The United States government shutdown on Saturday became the longest in history and is taking a growing bite out of the world’s largest economy with each passing day, economists say.
While most of the 21 “lapses” in government spending since 1976 left barely a scratch on economic growth, the length of this shutdown makes it harder to say just how bad the impact could get.
According to reports, “It’s not a hard stretch to say that initially it’s smaller and then it expands, the pain starts to widen,” Beth Ann Bovino, chief US economist at S&P Global Ratings, “Think of it as a butterfly effect.”
With about a quarter of the federal workforce affected, the shutdown is currently squeezing an estimated $1.2 billion a week out of the economy, Bovino said, but that figure could grow if it drags on.
At the current rate, within two weeks it will have cost America more than the $5.7 billion US President Donald Trump is demanding for a wall on the border with Mexico, the dispute with Congress that led to the failure to pass funding for government operations.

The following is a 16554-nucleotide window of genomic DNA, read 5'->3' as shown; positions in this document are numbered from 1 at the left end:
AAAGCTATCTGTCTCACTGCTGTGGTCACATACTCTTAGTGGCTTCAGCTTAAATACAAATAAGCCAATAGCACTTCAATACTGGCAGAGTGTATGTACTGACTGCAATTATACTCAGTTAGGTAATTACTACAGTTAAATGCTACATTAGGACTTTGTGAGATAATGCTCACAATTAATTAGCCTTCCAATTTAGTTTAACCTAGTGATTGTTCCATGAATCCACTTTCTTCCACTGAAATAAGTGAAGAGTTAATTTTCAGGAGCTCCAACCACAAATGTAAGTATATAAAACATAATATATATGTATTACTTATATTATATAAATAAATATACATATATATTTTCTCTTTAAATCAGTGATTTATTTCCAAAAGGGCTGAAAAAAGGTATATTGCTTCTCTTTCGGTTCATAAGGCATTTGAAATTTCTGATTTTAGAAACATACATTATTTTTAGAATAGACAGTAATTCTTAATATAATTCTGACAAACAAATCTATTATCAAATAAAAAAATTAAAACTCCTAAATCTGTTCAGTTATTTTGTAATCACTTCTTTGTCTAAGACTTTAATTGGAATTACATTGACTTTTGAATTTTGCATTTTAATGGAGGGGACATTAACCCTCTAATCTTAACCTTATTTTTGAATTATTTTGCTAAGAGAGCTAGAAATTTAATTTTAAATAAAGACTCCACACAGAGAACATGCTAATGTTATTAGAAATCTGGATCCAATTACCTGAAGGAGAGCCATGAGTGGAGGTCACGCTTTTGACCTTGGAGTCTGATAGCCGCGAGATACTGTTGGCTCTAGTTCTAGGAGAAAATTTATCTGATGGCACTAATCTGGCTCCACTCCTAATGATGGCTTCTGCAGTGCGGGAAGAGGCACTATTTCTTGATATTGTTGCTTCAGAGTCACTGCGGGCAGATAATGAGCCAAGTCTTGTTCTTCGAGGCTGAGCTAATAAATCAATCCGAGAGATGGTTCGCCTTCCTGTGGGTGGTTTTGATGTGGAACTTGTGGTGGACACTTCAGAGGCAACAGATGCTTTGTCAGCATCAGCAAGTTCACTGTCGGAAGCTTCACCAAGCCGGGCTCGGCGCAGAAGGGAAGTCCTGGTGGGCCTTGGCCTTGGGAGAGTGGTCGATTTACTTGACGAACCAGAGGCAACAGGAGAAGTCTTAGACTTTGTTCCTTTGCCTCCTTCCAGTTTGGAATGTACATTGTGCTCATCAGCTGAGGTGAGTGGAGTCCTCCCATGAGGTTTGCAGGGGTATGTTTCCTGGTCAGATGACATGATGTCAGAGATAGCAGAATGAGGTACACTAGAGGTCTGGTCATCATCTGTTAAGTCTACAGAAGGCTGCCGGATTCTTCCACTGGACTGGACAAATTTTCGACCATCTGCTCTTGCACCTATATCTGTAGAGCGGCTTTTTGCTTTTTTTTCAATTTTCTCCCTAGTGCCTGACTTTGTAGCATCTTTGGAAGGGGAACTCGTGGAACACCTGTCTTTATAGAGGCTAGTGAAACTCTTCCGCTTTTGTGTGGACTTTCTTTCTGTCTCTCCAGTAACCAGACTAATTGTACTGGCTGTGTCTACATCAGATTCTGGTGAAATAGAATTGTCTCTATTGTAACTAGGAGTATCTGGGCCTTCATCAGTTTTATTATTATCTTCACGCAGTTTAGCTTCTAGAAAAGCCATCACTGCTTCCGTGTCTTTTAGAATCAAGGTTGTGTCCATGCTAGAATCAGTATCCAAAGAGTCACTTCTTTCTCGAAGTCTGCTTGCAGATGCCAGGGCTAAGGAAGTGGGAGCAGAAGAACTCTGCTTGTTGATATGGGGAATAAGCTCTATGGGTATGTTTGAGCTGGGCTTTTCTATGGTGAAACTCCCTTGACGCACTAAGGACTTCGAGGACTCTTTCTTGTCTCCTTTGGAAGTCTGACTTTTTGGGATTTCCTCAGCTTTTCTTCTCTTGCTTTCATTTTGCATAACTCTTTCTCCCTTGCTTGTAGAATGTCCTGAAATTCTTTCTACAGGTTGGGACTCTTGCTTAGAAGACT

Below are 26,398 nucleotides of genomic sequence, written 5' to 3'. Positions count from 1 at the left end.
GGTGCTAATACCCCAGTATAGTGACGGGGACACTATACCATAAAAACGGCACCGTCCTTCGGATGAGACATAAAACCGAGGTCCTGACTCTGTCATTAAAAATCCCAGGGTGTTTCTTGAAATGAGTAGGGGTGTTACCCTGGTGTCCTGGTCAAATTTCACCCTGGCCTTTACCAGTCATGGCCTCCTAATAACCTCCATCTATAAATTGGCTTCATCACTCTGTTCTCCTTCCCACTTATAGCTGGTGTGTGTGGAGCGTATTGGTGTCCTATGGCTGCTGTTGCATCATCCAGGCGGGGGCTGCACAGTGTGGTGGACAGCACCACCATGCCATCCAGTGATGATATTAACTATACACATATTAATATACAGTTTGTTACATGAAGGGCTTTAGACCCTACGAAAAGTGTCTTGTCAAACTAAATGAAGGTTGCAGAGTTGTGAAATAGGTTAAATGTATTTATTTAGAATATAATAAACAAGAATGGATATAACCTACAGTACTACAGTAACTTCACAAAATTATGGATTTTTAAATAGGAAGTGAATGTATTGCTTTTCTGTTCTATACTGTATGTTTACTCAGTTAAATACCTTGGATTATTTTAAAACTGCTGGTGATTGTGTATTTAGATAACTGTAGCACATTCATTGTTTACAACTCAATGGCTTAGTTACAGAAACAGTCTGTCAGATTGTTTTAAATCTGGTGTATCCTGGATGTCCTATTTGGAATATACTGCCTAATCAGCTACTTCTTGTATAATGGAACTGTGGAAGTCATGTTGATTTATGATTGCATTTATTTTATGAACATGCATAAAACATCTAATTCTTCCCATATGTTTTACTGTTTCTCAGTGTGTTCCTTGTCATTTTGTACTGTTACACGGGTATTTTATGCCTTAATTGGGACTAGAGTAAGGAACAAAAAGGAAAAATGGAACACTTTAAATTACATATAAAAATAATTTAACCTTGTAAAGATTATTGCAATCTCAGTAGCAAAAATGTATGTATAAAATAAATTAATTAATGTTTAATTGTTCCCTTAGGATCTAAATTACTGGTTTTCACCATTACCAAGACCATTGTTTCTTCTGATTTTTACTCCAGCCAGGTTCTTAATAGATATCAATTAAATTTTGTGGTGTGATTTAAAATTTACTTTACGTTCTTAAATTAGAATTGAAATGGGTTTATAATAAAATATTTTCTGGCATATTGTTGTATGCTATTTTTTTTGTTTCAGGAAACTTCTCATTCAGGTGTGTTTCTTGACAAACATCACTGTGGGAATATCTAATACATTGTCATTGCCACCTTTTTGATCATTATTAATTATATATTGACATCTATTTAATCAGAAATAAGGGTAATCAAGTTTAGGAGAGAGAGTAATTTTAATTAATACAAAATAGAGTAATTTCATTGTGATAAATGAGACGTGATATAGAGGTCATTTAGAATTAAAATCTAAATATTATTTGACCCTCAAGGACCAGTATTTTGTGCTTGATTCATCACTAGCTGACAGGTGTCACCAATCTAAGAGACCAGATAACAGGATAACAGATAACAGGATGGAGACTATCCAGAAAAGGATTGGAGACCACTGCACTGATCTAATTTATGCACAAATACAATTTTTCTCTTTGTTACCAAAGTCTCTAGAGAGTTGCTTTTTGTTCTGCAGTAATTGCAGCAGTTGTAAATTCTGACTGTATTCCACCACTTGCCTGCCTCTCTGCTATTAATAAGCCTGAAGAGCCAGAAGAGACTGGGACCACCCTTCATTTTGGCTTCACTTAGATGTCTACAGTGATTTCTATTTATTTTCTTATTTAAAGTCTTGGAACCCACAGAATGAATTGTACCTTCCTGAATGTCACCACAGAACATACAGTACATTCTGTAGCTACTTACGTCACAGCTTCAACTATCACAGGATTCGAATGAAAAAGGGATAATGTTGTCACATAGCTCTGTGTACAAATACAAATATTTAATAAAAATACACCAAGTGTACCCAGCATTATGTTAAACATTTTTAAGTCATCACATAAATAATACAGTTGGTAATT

Following extended closures in 1995 and 2013, the US economy continued to grow while stock markets mainly went sideways.
And GDP growth lost in one quarter can rebound in the next as the government springs back to life and workers recoup lost salaries. But some losses can never be recovered.
In myriad but often unseen ways, the $4 trillion federal budget is felt in the daily lives of all Americans, well beyond the 800,000 government workers now going without pay — many of whom missed their first paychecks on Friday.
Switching off even a part of the government means that life force quickly begins to bleed away.